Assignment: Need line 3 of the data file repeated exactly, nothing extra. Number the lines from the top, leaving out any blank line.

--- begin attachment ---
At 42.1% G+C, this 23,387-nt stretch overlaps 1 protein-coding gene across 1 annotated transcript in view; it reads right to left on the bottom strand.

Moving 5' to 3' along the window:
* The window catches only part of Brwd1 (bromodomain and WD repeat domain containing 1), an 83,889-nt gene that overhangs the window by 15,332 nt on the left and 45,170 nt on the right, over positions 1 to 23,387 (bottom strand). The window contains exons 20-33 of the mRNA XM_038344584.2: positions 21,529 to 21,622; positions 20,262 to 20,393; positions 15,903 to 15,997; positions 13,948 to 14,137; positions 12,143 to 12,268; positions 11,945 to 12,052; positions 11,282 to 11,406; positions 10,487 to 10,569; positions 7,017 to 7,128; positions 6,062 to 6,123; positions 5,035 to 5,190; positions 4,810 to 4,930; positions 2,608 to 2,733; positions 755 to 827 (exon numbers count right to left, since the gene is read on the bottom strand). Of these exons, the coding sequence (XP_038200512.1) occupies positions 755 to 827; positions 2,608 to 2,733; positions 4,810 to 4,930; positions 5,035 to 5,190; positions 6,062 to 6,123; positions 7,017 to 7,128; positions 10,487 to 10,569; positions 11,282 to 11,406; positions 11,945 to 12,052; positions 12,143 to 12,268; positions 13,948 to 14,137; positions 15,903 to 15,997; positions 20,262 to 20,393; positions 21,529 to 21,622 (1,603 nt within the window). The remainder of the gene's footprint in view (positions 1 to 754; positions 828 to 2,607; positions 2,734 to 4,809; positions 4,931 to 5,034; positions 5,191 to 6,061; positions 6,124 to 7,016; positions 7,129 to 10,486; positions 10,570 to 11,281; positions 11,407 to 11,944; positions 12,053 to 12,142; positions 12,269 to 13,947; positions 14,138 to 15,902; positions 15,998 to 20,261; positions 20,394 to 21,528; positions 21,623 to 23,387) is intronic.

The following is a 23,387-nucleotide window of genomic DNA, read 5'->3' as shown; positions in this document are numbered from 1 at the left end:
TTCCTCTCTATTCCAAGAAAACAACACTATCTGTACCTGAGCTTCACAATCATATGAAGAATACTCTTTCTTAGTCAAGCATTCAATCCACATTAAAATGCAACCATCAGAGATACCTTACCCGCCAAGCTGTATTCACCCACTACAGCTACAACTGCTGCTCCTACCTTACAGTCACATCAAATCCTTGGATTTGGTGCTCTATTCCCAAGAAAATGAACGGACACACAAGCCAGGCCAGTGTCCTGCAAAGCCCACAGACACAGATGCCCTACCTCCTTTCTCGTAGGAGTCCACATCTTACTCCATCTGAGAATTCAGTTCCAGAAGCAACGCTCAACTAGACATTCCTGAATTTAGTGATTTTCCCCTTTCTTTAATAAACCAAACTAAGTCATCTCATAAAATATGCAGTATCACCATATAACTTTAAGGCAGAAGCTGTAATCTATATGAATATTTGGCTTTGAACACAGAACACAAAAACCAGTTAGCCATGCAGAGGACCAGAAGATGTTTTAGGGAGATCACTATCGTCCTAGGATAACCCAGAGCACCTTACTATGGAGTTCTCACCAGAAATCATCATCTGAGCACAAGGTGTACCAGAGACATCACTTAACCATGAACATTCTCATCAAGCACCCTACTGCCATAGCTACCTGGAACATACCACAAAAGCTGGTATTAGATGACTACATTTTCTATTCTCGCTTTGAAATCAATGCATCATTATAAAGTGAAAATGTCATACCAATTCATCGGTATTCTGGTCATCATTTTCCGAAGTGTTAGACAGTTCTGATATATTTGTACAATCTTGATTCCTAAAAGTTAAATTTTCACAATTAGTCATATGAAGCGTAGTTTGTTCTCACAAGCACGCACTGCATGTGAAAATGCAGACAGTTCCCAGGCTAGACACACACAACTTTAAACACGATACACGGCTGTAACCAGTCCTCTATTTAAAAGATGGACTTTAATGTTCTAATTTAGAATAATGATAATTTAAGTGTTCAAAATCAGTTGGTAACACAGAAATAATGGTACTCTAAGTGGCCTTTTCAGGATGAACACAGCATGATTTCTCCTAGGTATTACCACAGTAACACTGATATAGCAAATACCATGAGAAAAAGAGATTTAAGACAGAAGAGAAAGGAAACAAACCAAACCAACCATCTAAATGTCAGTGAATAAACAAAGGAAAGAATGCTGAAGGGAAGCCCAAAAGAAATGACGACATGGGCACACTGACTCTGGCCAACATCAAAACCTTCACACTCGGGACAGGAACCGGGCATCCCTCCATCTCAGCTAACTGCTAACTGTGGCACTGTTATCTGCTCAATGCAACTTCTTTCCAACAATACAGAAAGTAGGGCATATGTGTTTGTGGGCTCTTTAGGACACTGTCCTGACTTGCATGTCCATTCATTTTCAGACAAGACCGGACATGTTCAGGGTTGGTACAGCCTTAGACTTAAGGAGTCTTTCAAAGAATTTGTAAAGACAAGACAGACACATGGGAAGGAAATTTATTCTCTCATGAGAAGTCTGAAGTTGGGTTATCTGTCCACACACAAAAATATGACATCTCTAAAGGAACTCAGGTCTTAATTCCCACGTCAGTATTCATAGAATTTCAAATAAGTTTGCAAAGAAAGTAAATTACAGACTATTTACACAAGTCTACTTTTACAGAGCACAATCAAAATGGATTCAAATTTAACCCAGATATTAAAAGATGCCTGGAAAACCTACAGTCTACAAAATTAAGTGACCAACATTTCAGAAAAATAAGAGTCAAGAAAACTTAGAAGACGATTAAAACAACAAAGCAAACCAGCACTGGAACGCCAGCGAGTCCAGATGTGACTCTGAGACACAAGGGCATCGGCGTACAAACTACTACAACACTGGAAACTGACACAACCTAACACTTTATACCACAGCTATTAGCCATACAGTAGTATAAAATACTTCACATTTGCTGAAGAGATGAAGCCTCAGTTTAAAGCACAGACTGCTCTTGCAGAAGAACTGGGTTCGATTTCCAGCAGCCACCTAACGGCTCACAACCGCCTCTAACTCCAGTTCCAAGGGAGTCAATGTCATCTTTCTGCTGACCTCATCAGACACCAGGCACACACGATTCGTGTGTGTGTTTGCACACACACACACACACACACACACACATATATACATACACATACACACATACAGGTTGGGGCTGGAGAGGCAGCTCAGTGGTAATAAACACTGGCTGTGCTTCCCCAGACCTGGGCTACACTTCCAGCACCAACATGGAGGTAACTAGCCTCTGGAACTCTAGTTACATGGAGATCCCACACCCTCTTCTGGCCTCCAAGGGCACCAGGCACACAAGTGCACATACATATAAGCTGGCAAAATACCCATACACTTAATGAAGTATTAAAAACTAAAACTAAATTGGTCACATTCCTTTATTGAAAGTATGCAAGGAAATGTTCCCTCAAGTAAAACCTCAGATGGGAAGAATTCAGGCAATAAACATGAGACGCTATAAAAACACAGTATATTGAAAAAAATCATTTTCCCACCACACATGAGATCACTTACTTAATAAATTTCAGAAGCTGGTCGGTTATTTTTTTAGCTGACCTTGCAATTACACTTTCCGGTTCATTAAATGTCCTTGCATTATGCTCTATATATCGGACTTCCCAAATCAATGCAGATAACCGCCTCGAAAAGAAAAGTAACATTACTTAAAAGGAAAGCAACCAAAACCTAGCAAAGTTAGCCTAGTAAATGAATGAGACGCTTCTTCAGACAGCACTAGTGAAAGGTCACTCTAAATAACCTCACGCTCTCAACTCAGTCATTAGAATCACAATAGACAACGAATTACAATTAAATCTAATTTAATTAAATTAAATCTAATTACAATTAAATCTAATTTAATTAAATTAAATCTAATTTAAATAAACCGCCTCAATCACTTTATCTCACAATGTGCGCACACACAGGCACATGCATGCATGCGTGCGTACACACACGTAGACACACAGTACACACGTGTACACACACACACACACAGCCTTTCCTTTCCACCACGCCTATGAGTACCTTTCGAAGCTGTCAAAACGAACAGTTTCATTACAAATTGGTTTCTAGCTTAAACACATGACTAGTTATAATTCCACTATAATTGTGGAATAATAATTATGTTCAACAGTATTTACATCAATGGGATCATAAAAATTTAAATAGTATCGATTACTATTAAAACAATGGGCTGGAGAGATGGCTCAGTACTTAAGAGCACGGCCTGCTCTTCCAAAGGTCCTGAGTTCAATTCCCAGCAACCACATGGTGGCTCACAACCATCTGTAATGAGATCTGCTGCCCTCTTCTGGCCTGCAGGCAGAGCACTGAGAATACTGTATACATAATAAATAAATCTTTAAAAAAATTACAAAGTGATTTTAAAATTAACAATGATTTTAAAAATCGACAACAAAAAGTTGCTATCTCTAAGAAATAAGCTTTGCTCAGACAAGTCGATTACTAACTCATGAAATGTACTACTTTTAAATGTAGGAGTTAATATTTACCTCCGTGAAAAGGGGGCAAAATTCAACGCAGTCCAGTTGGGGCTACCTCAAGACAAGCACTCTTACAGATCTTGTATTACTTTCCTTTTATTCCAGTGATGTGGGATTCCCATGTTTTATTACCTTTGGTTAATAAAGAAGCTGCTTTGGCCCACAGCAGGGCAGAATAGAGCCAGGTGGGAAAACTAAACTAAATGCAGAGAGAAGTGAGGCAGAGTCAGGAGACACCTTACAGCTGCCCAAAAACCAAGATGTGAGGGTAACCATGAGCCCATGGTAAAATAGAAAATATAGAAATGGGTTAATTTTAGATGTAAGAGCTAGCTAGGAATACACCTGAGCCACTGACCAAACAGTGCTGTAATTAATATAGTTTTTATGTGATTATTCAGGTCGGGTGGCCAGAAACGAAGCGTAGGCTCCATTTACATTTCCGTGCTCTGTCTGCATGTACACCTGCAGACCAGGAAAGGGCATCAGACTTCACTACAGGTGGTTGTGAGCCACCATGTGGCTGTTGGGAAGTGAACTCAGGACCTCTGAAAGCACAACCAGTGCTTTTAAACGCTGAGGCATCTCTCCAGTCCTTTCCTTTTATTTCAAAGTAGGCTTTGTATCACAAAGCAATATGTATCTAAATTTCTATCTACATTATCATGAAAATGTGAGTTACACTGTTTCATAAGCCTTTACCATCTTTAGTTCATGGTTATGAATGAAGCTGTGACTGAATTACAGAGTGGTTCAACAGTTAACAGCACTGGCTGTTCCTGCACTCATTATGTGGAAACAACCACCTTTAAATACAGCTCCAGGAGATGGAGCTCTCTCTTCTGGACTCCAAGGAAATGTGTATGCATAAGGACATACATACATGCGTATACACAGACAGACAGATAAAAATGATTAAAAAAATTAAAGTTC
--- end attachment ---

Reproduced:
* The window catches only part of Brwd1 (bromodomain and WD repeat domain containing 1), an 83,889-nt gene that overhangs the window by 15,332 nt on the left and 45,170 nt on the right, over positions 1 to 23,387 (bottom strand). The window contains exons 20-33 of the mRNA XM_038344584.2: positions 21,529 to 21,622; positions 20,262 to 20,393; positions 15,903 to 15,997; positions 13,948 to 14,137; positions 12,143 to 12,268; positions 11,945 to 12,052; positions 11,282 to 11,406; positions 10,487 to 10,569; positions 7,017 to 7,128; positions 6,062 to 6,123; positions 5,035 to 5,190; positions 4,810 to 4,930; positions 2,608 to 2,733; positions 755 to 827 (exon numbers count right to left, since the gene is read on the bottom strand). Of these exons, the coding sequence (XP_038200512.1) occupies positions 755 to 827; positions 2,608 to 2,733; positions 4,810 to 4,930; positions 5,035 to 5,190; positions 6,062 to 6,123; positions 7,017 to 7,128; positions 10,487 to 10,569; positions 11,282 to 11,406; positions 11,945 to 12,052; positions 12,143 to 12,268; positions 13,948 to 14,137; positions 15,903 to 15,997; positions 20,262 to 20,393; positions 21,529 to 21,622 (1,603 nt within the window). The remainder of the gene's footprint in view (positions 1 to 754; positions 828 to 2,607; positions 2,734 to 4,809; positions 4,931 to 5,034; positions 5,191 to 6,061; positions 6,124 to 7,016; positions 7,129 to 10,486; positions 10,570 to 11,281; positions 11,407 to 11,944; positions 12,053 to 12,142; positions 12,269 to 13,947; positions 14,138 to 15,902; positions 15,998 to 20,261; positions 20,394 to 21,528; positions 21,623 to 23,387) is intronic.